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Not All Entrepreneurs Are Whiz Kids

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The reality though, is that a more mature age has historically been a huge contributing factor for successful entrepreneurs. For example:

Unsplash-Andrew Palmer-255954(Originally posted 04/17/2018)

It’s no secret that Florida has more than its fair share of retirees. Growing up in Florida, the typical stereotype of retirement was the image of an elderly, white-haired couple driving twenty-five miles an hour in the fast lane on their way to the early-bird special at the local all-you-can-eat cafeteria.

Back then, it seems, the vast majority of American working men and women looked forward to the day they could leave the five day a week, nine to five (or worse) work grind and live quietly on their pensions or other retirement savings.

But as the economy declined and life expectancy increased over the years, so too people’s attitudes about retirement changed.

Even as recently as 1997, only about 15 percent of new entrepreneurs were between the ages 55 and 64. Now, though, depending on which study you read, research suggests that between a quarter and a third of all new domestic companies are started by baby boomers, age 55 and older.

And they’re finding success because they have experience, financial stability and extensive networks.

Frequently, our popular culture focuses on youthful business prodigies like bold innovators Steve Jobs (co-founded Apple at 21) and Bill Gates (co-founded Microsoft at 20) when discussing successful entrepreneurs. Mark Zuckerberg (co-founded Facebook at 20) and Elon Musk (co-founded Zip2 at 24) are faces in today’s news, representing modern-day entrepreneurial icons.

The reality though, is that a more mature age has historically been a huge contributing factor for successful entrepreneurs. For example:

  • Henry Ford founded Ford Motor Company at 40
  • Asa Candler founded Coca Cola at 41
  • Soichiro Honda founded Honda at 42
  • Henry Royce founded Rolls Royce at 43
  • Sam Walton founded Walmart at 44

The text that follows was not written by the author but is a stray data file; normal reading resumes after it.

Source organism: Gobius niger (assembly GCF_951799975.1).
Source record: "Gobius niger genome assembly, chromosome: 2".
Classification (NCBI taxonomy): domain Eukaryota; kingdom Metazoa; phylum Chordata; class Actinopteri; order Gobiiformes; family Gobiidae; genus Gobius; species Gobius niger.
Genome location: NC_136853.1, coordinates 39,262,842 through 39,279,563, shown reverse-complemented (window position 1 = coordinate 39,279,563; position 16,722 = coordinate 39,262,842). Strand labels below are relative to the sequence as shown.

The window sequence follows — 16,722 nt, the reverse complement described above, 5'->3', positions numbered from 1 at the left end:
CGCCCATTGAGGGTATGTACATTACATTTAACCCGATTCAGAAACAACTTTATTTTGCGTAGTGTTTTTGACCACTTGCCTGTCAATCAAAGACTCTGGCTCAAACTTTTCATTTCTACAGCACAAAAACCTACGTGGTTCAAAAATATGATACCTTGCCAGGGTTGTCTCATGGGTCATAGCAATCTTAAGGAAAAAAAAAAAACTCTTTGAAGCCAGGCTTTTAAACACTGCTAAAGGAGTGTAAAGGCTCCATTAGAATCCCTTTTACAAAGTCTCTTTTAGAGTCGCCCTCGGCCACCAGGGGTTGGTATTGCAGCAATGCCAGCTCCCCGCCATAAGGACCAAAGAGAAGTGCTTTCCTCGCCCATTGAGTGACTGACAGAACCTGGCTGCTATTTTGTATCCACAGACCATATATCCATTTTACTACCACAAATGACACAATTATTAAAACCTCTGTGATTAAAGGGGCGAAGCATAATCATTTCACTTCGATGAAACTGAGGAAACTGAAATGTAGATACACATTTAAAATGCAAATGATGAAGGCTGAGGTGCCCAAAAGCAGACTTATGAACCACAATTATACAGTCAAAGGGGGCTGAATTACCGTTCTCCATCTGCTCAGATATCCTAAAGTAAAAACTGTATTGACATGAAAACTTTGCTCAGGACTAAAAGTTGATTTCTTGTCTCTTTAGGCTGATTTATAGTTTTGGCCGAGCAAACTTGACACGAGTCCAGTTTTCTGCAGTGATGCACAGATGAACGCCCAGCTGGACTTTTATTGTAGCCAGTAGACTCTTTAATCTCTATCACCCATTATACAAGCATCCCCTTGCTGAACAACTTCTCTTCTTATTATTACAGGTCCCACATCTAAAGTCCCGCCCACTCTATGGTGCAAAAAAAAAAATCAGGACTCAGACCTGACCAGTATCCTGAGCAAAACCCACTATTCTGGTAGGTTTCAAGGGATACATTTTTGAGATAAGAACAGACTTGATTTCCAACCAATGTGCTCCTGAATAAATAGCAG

• Thomas Edison founded General Electric at 45
  • Jim Kimsey founded AOL at 46
  • James Sinegal founded Costco at 47
  • Adolf Dassler founded Adidas at 49
  • Harold Stanley founded Morgan Stanley at 50
  • Gordon Bowker founded Starbucks at 51
  • Ray Kroc started McDonald’s at 52
  • Yoshisuke Aikawa founded Nissan at 53
  • Arianna Huffington started Huffington Post at 55
  • Ferdinand Porsche founded Porsche at 56
  • Kawasaki Schozo founded Kawasaki at 59
  • Amadeo Giannini founded Bank of America at 60
  • Charles Flint founded IBM at 61
  • Harland Sanders founded KFC at 62

To those willing to accept the challenge, starting a business venture later in life means they have decades of life experience to reference and use. They’re seasoned, and their business acumen is more highly developed than it was—or even could have been—in their 20s.

Know-how is invaluable. A stint in the trenches comes with a hands-on education in the myriad dangers ahead and how to avoid them—something a younger entrepreneur has yet to experience.

Older entrepreneurs generally know to build a plan and follow it. The patience they’ve developed over the years gives their new venture its best chances of success.

But, the benefits of being a veteran businessperson has another significant advantage: it turns out, investors would much prefer to nurture those who have “been there, done that.” Investors are far more likely to risk their funds with those who “put their money where their mouth is” and demonstrate successful track records. By the time potential entrepreneurs have reached middle age, they’ve likely accumulated some wealth—a great asset when forming a new company and attracting investors.

Another terrific upside—one that can’t be stressed enough—battle-tested entrepreneurs offer quantified prior performance when showcasing their accumulated expertise, industry experience, financial stability, business model effectiveness, and overall competency to investors.

 

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